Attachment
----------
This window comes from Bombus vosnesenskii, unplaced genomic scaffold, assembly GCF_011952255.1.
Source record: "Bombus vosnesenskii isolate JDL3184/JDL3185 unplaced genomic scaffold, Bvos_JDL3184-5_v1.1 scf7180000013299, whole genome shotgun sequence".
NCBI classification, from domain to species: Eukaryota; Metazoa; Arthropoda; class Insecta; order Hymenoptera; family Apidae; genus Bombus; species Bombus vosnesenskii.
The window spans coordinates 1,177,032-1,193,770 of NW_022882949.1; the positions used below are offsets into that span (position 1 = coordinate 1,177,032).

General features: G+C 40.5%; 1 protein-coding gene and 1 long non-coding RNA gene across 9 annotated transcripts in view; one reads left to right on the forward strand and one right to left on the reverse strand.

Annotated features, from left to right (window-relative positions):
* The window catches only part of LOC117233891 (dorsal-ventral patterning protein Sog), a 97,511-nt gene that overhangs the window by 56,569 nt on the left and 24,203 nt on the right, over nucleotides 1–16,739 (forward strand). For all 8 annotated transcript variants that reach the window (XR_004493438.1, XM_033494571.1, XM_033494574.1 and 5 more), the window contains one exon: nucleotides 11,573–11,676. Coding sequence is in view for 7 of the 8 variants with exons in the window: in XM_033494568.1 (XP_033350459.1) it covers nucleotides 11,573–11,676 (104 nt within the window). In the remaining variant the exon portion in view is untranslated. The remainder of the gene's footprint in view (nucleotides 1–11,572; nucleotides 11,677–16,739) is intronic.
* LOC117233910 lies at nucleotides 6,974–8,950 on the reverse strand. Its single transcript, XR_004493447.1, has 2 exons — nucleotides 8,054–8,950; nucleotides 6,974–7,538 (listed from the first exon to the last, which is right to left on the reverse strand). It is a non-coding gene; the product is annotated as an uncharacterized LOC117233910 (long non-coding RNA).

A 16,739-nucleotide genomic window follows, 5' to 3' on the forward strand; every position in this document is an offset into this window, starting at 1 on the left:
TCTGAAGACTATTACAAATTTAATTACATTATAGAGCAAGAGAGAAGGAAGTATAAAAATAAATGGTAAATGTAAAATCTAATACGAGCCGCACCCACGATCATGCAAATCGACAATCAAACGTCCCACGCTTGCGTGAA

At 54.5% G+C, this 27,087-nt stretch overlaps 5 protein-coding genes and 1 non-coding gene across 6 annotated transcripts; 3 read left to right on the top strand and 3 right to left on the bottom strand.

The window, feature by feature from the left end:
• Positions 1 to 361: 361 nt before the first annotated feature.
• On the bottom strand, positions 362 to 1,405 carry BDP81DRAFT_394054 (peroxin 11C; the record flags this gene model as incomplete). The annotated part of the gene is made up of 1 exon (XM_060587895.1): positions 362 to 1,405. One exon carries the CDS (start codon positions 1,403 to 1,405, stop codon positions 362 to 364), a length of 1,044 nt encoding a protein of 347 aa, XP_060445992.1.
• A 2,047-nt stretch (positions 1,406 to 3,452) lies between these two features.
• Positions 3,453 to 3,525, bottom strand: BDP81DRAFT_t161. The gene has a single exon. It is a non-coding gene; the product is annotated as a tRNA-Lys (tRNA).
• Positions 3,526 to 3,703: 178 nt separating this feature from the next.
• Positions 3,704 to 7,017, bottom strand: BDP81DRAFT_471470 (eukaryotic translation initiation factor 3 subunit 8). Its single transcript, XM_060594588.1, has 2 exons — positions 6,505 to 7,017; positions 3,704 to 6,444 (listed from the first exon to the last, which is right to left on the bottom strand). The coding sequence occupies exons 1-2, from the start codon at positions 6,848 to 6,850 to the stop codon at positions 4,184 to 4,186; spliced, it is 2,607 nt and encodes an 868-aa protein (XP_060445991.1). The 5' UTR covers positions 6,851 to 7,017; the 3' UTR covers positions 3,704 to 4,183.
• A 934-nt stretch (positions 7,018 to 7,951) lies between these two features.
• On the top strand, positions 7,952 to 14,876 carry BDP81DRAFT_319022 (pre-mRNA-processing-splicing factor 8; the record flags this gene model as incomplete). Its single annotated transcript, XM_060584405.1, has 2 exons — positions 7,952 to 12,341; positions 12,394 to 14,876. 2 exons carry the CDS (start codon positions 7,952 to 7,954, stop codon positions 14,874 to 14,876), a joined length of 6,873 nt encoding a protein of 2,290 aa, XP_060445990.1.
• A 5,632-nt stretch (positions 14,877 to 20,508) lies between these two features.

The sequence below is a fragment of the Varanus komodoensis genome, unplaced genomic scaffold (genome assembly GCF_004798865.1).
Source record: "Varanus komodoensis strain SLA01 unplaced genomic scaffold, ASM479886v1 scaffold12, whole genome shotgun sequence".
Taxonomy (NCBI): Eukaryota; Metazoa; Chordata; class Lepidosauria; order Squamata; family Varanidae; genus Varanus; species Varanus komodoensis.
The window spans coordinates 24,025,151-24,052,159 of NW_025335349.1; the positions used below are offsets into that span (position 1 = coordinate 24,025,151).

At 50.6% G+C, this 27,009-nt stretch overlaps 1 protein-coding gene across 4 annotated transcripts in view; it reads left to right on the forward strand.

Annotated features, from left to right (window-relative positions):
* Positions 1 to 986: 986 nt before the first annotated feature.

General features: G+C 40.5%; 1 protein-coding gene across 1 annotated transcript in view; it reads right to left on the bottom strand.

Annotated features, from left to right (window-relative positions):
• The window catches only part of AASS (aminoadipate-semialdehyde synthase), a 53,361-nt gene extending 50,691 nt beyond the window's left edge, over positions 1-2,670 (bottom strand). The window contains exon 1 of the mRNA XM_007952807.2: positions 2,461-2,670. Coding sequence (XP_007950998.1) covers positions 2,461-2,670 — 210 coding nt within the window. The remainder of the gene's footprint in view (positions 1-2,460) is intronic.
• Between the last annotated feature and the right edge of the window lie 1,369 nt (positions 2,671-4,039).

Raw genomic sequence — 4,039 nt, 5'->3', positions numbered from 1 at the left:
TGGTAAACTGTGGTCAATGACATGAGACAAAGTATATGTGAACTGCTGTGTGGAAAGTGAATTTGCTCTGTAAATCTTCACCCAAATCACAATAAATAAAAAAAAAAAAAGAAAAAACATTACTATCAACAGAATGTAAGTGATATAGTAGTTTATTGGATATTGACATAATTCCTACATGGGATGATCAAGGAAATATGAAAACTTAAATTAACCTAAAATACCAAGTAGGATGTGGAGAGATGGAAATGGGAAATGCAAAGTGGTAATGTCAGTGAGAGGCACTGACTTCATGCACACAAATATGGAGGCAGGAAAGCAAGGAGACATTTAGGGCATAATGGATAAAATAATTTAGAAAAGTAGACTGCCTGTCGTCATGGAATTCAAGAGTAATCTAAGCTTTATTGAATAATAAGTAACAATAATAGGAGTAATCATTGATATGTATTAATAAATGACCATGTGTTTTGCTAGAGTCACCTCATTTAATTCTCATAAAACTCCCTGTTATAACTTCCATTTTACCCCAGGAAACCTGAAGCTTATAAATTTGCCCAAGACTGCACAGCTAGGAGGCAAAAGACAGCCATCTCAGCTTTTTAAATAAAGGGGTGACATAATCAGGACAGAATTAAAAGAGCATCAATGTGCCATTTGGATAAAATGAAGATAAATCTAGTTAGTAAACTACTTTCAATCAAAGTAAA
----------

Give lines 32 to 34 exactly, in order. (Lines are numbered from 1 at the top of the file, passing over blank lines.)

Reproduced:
• Between the last annotated feature and the right edge of the window lie 1,369 nt (positions 2,671-4,039).

Raw genomic sequence — 4,039 nt, 5'->3', positions numbered from 1 at the left:
TGGTAAACTGTGGTCAATGACATGAGACAAAGTATATGTGAACTGCTGTGTGGAAAGTGAATTTGCTCTGTAAATCTTCACCCAAATCACAATAAATAAAAAAAAAAAAAGAAAAAACATTACTATCAACAGAATGTAAGTGATATAGTAGTTTATTGGATATTGACATAATTCCTACATGGGATGATCAAGGAAATATGAAAACTTAAATTAACCTAAAATACCAAGTAGGATGTGGAGAGATGGAAATGGGAAATGCAAAGTGGTAATGTCAGTGAGAGGCACTGACTTCATGCACACAAATATGGAGGCAGGAAAGCAAGGAGACATTTAGGGCATAATGGATAAAATAATTTAGAAAAGTAGACTGCCTGTCGTCATGGAATTCAAGAGTAATCTAAGCTTTATTGAATAATAAGTAACAATAATAGGAGTAATCATTGATATGTATTAATAAATGACCATGTGTTTTGCTAGAGTCACCTCATTTAATTCTCATAAAACTCCCTGTTATAACTTCCATTTTACCCCAGGAAACCTGAAGCTTATAAATTTGCCCAAGACTGCACAGCTAGGAGGCAAAAGACAGCCATCTCAGCTTTTTAAATAAAGGGGTGACATAATCAGGACAGAATTAAAAGAGCATCAATGTGCCATTTGGATAAAATGAAGATAAATCTAGTTAGTAAACTACTTTCAATCAAAGTAAA